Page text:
Are games from the past golden oldies or just dusty relics that should be consigned to the backrooms of our memories? Enough gamers think they’re the former to have made retro gaming huge on mobile. With Arkanoid Evolution, EA hopes to appeal to both retro lovers and retro cynics by taking a classic formula and nudging it into the present with some new features.
You control a baton that has to deflect a roving ball into bricks at the top of the screen in order to destroy them. Once they’re all gone, you’ve completed the level. Simple as.
However, it’s easy to let the ball slip off the bottom of the screen if you haven’t got your wits about you, which will lose you a life. Then there’s the additional issue that the levels aren’t designed to go easy on you. They’re full of awkward arrangements of bricks, including ones that can’t be destroyed, let alone the other obstacles that mess with your balls speed and trajectory.
To work in your favour, there are power ups you can collect. The baton you start off with lets you get a couple of different types of these- including one that splits the ball in play off into multiple balls.
As you complete planets – the 55 levels are split off into five different planets – you unlock extra batons, each with their own sets of power-ups, which float down the screen after having bashed certain bricks. This is how the main Mission mode unravels. You have to complete the four satellite planet sets of levels before you can venture into the final one- the Celestial Abyss.
Although each of the planets has a slightly different look, the levels all play out in a similar brick-breaking fashion, populated with equally similar obstacles. While the planetary structure is a breath of fresh air compared with Arkanoid’s original tight, linear set of levels, there’s not really enough to differentiate the feel of each set to make it a particularly compelling arrangement.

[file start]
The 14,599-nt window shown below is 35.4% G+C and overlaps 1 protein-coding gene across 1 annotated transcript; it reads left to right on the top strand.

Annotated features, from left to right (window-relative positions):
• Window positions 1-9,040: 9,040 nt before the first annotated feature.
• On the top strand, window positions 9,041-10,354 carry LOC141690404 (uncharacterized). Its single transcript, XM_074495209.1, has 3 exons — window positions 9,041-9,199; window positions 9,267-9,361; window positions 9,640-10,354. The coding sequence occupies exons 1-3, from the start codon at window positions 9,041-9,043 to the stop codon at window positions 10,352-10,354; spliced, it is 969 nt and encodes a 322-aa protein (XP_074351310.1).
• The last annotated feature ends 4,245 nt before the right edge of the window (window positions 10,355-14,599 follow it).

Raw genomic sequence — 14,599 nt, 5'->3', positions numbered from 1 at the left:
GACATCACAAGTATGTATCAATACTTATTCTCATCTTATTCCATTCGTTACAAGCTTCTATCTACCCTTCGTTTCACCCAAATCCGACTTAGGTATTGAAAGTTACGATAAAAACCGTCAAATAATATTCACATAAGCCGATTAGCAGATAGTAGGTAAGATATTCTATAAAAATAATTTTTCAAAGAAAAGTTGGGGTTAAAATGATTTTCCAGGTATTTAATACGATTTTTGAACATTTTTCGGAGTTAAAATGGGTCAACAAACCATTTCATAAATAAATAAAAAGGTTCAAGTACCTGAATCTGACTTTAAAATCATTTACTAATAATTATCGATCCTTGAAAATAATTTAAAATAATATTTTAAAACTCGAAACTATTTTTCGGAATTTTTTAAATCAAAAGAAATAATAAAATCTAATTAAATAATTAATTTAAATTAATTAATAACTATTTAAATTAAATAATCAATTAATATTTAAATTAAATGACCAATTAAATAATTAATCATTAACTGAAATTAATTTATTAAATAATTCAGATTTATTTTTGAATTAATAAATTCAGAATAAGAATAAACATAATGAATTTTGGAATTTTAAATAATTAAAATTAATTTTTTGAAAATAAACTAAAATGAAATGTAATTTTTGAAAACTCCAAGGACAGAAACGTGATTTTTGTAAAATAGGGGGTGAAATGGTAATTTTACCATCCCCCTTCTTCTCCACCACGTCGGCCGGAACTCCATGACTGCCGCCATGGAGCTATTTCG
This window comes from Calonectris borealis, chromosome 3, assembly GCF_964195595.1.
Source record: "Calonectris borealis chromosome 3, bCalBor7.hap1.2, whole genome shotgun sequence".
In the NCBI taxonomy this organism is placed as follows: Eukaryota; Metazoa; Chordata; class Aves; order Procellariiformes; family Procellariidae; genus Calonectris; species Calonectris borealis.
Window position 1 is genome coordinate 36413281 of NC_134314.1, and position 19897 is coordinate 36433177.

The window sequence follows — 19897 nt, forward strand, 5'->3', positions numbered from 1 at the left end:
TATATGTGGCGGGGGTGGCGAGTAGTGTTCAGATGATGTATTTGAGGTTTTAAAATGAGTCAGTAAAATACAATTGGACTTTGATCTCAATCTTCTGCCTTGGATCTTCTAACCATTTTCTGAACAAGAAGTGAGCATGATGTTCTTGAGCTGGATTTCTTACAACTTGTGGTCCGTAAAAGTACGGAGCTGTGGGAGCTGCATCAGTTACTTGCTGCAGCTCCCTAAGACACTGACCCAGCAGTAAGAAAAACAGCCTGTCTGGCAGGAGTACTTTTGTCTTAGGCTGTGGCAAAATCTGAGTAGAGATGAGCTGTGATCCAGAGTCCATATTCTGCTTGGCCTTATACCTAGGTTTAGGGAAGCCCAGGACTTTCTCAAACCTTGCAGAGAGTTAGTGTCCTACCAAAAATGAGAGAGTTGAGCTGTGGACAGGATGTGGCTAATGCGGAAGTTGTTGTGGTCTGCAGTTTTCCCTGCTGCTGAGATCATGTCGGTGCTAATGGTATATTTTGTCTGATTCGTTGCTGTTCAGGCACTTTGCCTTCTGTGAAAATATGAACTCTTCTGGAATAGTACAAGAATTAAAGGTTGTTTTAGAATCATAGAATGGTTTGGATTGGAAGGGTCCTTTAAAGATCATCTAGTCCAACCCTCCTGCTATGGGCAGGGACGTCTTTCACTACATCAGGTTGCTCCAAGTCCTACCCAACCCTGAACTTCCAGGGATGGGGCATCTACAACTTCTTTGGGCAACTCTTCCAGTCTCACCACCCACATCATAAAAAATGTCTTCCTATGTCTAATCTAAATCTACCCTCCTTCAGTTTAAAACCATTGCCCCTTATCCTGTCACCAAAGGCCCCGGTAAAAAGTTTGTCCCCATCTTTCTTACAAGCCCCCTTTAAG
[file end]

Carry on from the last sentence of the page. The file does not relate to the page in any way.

The collision detection isn’t quite as good as we’ve seen in the stars of the genre, Digital Chocolate’s Brick Breaker Revolution and Gameloft’s Block Breaker Deluxe, either. This leads to a feeling that you don’t have quite as much control over the ball as you should do- the physics just aren’t quite advanced enough to be entirely satisfying.
Arkanoid Evolution is a bit of a strange proposition. It has new elements, such as its level structure, that some would see as removing it from the original Arkanoid blueprint. However, it doesn’t advance other areas of the game enough to make its own stand within the genre. As such, it’s overtaken by other games that don’t have a real retro license to lean on.
Arkanoid Evolution info
Publisher: EA Mobile
Website/Demo: EA Mobile’s website
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